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Early and late effects of prolonged topical capsaicin on cutaneous sensibility and neurogenic vasodilatation in humans

PainSci » bibliography » Simone et al 1991

One article on PainSci cites Simone 1991: Heat for Pain and Rehab

original abstract Abstracts here may not perfectly match originals, for a variety of technical and practical reasons. Some abstacts are truncated for my purposes here, if they are particularly long-winded and unhelpful. I occasionally add clarifying notes. And I make some minor corrections.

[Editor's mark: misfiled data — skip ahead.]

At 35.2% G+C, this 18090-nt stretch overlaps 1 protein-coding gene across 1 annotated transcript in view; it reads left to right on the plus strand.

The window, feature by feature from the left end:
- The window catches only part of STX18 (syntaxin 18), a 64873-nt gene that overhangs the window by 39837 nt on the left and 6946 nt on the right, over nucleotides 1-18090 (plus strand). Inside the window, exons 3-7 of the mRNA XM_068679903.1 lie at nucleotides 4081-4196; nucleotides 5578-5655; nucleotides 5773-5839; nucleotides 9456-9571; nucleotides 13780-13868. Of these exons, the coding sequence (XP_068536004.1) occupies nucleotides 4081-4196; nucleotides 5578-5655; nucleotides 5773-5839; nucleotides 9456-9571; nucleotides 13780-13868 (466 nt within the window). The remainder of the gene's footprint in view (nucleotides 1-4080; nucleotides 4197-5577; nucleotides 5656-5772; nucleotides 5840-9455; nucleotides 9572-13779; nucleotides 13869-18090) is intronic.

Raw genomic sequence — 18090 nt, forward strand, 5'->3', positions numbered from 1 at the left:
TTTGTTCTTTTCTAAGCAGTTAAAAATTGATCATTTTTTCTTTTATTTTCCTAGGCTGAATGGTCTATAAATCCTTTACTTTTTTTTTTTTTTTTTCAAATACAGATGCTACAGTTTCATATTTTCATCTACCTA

Cutaneous sensibility and neurogenic vasodilatation (flare) were measured before, during and after long-term topical application of capsaicin in humans. Each subject applied a vehicle cream containing 0.075% capsaicin (Axsain, GalenPharma Inc.) to a 4 cm2 area of skin on one volar forearm and vehicle alone to an identical treatment area on the other forearm, according to a double-blind procedure. Each substance was applied 4 times/day for 6 weeks. Psychophysical measurements of sensory detection thresholds, magnitude of suprathreshold heat pain, magnitude and duration of histamine-induced itch and flare area were obtained before, at 1, 3 and 7 days after the first application, and once a week thereafter for a total of 8 weeks. Capsaicin produced mild burning in all subjects which diminished in magnitude and duration over several weeks. Capsaicin significantly altered detection thresholds for heat pain and the magnitude of pain produced by suprathreshold painful stimuli. Mean detection threshold for heat pain was lowered 1.6 degrees C following 1 day of capsaicin application but subsequently increased to become elevated 3.5 degrees C after 6 weeks of application. In addition, mean magnitude of suprathreshold heat pain diminished progressively after 1 week. Heat pain thresholds returned to or near pretreatment values within 2 weeks after discontinuing application. Detection thresholds for touch, cold sensation and pain induced by low temperature and by mechanical stimulation were not altered by capsaicin. Similarly, capsaicin did not alter the magnitude or duration of itch produced by intradermal injection of 1 microgram histamine. However, the area of flare produced by histamine was significantly reduced in capsaicin-treated skin. These studies demonstrate that prolonged application of capsaicin at low concentration selectively diminishes sensations of heat pain and neurogenic vasodilatation, presumably via desensitization of heat-sensitive nociceptors. It is also shown that the decrease in heat pain is temporary and is maintained with repeated capsaicin application. There appears to be a therapeutic role for capsaicin in cutaneous painful syndromes mediated, at least in part, by activity of heat-sensitive nociceptors.

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